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Davis appoints judges in flurry
SAN FRANCISCO (AP) — Gov. Gray Davis, after months without filling a single judicial vacancy, began churning out appointments the day the election to recall him was certified, state records show.
Mr. Davis has appointed 15 judges since July 23, the day the secretary of state announced the recall question would go to voters. The appointments, along with one other made two days before the special election became official, were the governor’s first since April 3.
Mr. Davis, a Democrat, named another three judges Tuesday, a prelude to what legal analysts speculate is the governor’s drive to fill all remaining judicial vacancies before the Oct. 7 recall vote.
The state’s 1,600-member bench has an additional 48 vacancies, which is not unusually high. But Gerald Uelmen, a Santa Clara University School of Law scholar, said filling judicial vacancies is common among governors ahead of elections, and he expects all of California’s judgeships to be occupied soon.
“It’s a standard practice,” Mr. Uelmen said. “Every outgoing governor attempts to achieve that, even if this departure is somewhat premature.”
Amber Pasricha, a Davis spokeswoman, said the timing of the recent slew of appointments is a coincidence.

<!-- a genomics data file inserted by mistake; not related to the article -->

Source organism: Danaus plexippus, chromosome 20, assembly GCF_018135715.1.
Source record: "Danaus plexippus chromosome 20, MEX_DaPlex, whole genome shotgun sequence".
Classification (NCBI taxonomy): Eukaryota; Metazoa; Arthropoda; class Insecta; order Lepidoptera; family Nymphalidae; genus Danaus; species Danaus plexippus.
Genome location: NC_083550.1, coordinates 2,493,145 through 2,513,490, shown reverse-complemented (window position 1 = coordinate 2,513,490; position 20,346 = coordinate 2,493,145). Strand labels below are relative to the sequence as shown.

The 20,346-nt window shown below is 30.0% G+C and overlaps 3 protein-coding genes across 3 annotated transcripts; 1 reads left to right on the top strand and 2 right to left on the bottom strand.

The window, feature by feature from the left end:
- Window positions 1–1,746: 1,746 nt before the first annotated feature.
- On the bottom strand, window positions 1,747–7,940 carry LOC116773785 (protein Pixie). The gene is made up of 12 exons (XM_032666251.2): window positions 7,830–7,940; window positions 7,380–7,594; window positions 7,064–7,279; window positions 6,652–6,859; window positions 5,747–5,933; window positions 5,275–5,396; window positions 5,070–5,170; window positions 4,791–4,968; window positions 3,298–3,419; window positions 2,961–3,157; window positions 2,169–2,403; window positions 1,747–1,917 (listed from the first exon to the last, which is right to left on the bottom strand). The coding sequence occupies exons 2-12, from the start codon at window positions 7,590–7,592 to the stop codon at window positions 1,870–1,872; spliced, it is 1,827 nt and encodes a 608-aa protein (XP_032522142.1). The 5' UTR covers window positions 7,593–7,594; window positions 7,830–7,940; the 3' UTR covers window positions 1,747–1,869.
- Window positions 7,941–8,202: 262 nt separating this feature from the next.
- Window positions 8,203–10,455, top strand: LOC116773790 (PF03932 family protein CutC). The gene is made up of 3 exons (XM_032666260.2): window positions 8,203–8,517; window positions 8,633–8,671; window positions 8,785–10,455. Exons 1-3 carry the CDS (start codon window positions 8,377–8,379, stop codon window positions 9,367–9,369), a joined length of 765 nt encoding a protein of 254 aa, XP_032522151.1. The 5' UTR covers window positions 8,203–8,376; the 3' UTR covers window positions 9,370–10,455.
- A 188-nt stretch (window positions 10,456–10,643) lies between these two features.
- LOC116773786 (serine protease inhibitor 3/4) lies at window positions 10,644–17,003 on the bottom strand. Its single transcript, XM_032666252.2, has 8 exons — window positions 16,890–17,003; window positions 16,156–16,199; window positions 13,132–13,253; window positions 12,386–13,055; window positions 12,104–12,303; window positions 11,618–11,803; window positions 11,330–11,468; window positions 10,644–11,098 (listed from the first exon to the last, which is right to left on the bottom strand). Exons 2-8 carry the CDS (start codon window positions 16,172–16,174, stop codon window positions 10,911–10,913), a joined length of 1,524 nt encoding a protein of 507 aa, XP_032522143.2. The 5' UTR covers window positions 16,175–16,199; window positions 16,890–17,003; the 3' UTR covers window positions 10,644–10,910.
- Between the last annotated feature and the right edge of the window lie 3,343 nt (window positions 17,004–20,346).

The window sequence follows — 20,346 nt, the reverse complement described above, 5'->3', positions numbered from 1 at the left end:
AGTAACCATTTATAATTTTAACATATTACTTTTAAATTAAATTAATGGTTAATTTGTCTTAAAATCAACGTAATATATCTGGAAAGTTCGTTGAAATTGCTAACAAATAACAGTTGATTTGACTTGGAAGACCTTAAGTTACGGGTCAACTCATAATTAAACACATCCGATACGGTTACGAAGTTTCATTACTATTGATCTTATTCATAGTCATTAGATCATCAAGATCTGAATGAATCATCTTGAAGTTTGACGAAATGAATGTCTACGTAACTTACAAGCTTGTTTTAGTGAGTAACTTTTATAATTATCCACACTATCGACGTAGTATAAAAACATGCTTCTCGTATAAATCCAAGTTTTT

“Our judicial appointment office finds the best person for the position,” she said. “It’s a long process. It has absolutely nothing to do with the recall.”
Thomas Hiltachk, the attorney for Rescue California, the Republican group spearheading the recall, speculated that Mr. Davis is moving quickly to fill the remaining vacancies so a potential Republican successor doesn’t get that chance.
“He’s certainly hedging his bets,” Mr. Hiltachk said.
Mr. Davis has appointed 300 judges since taking office in January 1999. By comparison, his predecessor, Republican Pete Wilson, named more than 600 judges during his eight years in office. Mr. Wilson’s predecessor, Republican George Deukmejian, appointed more than 1,000 judges during two terms.
Trial court judges earn $140,000 annually. Judges appointed this year face election in their respective counties in 2006. Once elected, they serve six-year terms.
By Andrew P. Napolitano
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